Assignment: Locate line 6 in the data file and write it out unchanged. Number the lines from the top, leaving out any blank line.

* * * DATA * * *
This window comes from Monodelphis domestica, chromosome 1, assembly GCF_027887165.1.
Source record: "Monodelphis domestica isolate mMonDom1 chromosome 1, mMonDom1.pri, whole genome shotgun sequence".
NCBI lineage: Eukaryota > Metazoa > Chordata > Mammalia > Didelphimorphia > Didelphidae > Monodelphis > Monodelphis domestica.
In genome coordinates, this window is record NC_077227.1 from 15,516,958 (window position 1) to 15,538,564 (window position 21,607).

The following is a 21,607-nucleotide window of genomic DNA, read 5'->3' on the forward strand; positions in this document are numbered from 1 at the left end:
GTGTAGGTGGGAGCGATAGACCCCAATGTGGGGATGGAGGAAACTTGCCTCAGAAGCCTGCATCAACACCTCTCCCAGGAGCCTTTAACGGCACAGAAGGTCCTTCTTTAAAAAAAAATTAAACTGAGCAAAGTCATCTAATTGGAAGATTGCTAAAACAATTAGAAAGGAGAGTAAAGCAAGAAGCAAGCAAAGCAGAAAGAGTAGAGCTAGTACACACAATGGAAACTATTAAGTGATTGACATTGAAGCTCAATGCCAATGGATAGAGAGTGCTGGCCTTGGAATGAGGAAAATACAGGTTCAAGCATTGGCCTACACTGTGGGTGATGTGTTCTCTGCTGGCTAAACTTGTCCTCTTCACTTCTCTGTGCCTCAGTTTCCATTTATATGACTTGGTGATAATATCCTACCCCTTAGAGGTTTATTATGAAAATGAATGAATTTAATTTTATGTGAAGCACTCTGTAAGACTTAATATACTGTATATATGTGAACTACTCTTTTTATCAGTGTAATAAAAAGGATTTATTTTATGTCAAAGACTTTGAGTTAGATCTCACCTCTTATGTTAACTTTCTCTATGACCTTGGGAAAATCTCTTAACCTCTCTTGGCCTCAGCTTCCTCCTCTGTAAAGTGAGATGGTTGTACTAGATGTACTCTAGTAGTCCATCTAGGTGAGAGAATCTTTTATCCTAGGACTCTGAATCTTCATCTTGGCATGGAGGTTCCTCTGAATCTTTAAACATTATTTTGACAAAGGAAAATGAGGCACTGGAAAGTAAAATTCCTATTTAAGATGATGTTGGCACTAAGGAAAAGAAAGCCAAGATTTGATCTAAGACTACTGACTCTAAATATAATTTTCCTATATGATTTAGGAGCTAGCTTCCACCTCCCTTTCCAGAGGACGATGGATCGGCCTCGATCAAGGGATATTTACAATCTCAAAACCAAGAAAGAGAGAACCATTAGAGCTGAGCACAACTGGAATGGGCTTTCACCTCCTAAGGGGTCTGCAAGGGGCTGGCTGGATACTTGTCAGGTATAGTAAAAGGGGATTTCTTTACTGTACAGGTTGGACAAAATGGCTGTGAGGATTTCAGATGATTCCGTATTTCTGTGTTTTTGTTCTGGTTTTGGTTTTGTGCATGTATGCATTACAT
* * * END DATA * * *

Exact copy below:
GTGTAGGTGGGAGCGATAGACCCCAATGTGGGGATGGAGGAAACTTGCCTCAGAAGCCTGCATCAACACCTCTCCCAGGAGCCTTTAACGGCACAGAAGGTCCTTCTTTAAAAAAAAATTAAACTGAGCAAAGTCATCTAATTGGAAGATTGCTAAAACAATTAGAAAGGAGAGTAAAGCAAGAAGCAAGCAAAGCAGAAAGAGTAGAGCTAGTACACACAATGGAAACTATTAAGTGATTGACATTGAAGCTCAATGCCAATGGATAGAGAGTGCTGGCCTTGGAATGAGGAAAATACAGGTTCAAGCATTGGCCTACACTGTGGGTGATGTGTTCTCTGCTGGCTAAACTTGTCCTCTTCACTTCTCTGTGCCTCAGTTTCCATTTATATGACTTGGTGATAATATCCTACCCCTTAGAGGTTTATTATGAAAATGAATGAATTTAATTTTATGTGAAGCACTCTGTAAGACTTAATATACTGTATATATGTGAACTACTCTTTTTATCAGTGTAATAAAAAGGATTTATTTTATGTCAAAGACTTTGAGTTAGATCTCACCTCTTATGTTAACTTTCTCTATGACCTTGGGAAAATCTCTTAACCTCTCTTGGCCTCAGCTTCCTCCTCTGTAAAGTGAGATGGTTGTACTAGATGTACTCTAGTAGTCCATCTAGGTGAGAGAATCTTTTATCCTAGGACTCTGAATCTTCATCTTGGCATGGAGGTTCCTCTGAATCTTTAAACATTATTTTGACAAAGGAAAATGAGGCACTGGAAAGTAAAATTCCTATTTAAGATGATGTTGGCACTAAGGAAAAGAAAGCCAAGATTTGATCTAAGACTACTGACTCTAAATATAATTTTCCTATATGATTTAGGAGCTAGCTTCCACCTCCCTTTCCAGAGGACGATGGATCGGCCTCGATCAAGGGATATTTACAATCTCAAAACCAAGAAAGAGAGAACCATTAGAGCTGAGCACAACTGGAATGGGCTTTCACCTCCTAAGGGGTCTGCAAGGGGCTGGCTGGATACTTGTCAGGTATAGTAAAAGGGGATTTCTTTACTGTACAGGTTGGACAAAATGGCTGTGAGGATTTCAGATGATTCCGTATTTCTGTGTTTTTGTTCTGGTTTTGGTTTTGTGCATGTATGCATTACAT